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Sunday short short story: Red Velvet Caress by Morgen Bailey

Posted every Sunday, the following piece of flash fiction is from Morgen’s shorter short story collection, FLASHES,  available in e-book from Morgen’s online store where you not only get the best price but can either instantly download the collection or purchase the paperback dedicated to you or as a present! We hope you enjoy this story…

Red Velvet Caress

Tempted as he was, Franz was no thief. He knew no one would see, he was the only one there, but he’d never stolen anything and at 72, he wasn’t going to start.

The diamond glistened, taunted. It would have made a lovely necklace for Doris but she was no longer around to wear it.

He knew with the door already open there’d be no alarm. He could just hold it, he’d gloves on so there’d be no fingerprints, hold it for a minute or two, look for imperfections he knew wouldn’t exist.

He opened the door further, watched for any sign of life, electronic or otherwise, but no lights flashed, no alarm or shouting. He reached inside, leather glove touching gem, and picked it up, out of its red velvet caress and held it as if a newborn, just for a few seconds, then placed it back.

Hovering his hand to one side of the stone, he rested the tip of his index finger into the fleshy mound of his thumb and flicked the diamond off its perch as if it were a Subbuteo figure, and watched it drop on to the velvet floor of the bulletproof glass case. Again he waited for a reaction, someone to witness his mischievousness, but there never was.

He picked the locations carefully, entered at the weakest point, entering but never breaking. Meticulous research, years of experience, at least a dozen visits beforehand, mill amongst the hundreds of patrons. To the guards, the staff, he was just a little old man walking stiffly with a smart black cane. No one would notice him pressing down on the handle, taking photographs of his possible routes, items of interest.

He’d come to the Van Lief Museum for a Winkel painting, turn it round, just for fun, prove to yet another ‘great institution’ that their security was a joke, but then he’d seen the open door to the diamond and that had been an added bonus. Would it be enough? He wasn’t sure, so on his way out went to the Winkel and didn’t turn it round, but tilted it slightly so the river painted on it would ripple, the people on the boat feel the shift, and as he closed the window behind him, he smiled and went out into the night.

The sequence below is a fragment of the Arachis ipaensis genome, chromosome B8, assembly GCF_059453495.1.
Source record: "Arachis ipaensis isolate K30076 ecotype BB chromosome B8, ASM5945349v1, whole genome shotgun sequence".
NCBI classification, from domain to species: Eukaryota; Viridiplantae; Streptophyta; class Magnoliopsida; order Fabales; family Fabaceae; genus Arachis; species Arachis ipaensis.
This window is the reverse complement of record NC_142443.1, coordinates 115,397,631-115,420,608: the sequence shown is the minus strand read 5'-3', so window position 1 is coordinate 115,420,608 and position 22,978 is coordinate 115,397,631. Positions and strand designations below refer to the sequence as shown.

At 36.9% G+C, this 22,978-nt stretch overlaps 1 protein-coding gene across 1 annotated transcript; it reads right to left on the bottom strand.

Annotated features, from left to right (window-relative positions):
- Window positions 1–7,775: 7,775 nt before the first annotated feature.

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Sunday short short story: It’s ’Ot In ’Ere by Morgen Bailey

Posted every Sunday, the following piece of flash fiction is from Morgen’s shorter short story collection, FLASHES,  available in e-book from Morgen’s online store where you not only get the best price but can either instantly download the collection or purchase the paperback dedicated to you or as a present! We hope you enjoy this story…

It’s ’Ot In ’Ere

The latch clicked on the shop door. Thomas Farrinor put the key in his pocket, patted it and headed home. Though this Sunday had not been a day of rest for Thomas, it had been successful, and he was now just looking forward to peeking at his sleeping children before he and Annie went to bed.

As he walked home, the shop’s next door neighbours started to feel a little uncomfortable.

“Bleedin’ ’ell, it’s ’ot in ’ere! Fanny, open the window!”

“Can’t, Joseph, it’s stuck.”

“You stupid wench, let me ’ave a go. Oh my God!”

“What?”

“There’s a bleedin’ fire outside!”

“Where?”

“Every bloody where!”

At a comfortable home near Westminster, Fire Chief Charles Lombard was hammering on the Lord Mayor’s front door. A sleepy man in an expensive-looking dressing gown appeared at the threshold.

“Sir Thomas, have you heard?” he said frantically.

“Yes, Charles,” he yawned. “A travesty.”

“Sir Thomas, we need action!”

“Er, yes, right. What needs doing Lombard?”

“Everything, Sir. It’s going to take the whole city unless we do something.”

“Er…” He paused, rubbing his chin.

“Sir!” Lombard continued, his voice increasing in urgency. “We need to create firebreaks. Demolish the houses, sir.”

“Isn’t that a bit drastic?”

“We have no choice, sir. People are dying!”

“Oh, yes, well…”

“The Duke of York has offered the Royal Life Guards.”

“Tell him we are grateful, but no.”

“But, sir…”

“You have men, do you not?”

“Well, yes sir, but…”

“Then that’s the end of the matter. Your men will contain it and you shall be praised for their actions.”

“But sir…!”

“Good night Lombard.”

“But…”

“Good night!”

Four days, 13,500 houses, 87 parish churches, 44 Company Halls, the Royal Exchange, the Custom House, St. Paul’s Cathedral, the Bridewell Palace, the General Letter Office and three western city gates later, English naval administrator and MP Samuel Pepys was at his desk in Axe Yard, the area later known as Downing Street, scribbling away in his diary.

Meanwhile over in EC3, Thomas and Annie Farrinor, accompanied by their three boys, shuffled through the cinders of the King’s Bakery, Pudding Lane. Thomas hugged his family close to him and wondered, once his bakery was rebuilt, what he’d need to do to get King Charles II’s endorsement again.

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Sunday short short story: A Different Kind Of Speechless by Morgen Bailey

Posted every Sunday, the following piece of flash fiction is from Morgen’s shorter short story collection, FLASHES,  available in e-book from Morgen’s online store where you not only get the best price but can either instantly download the collection or purchase the paperback dedicated to you or as a present! We hope you enjoy this story…

A Different Kind Of Speechless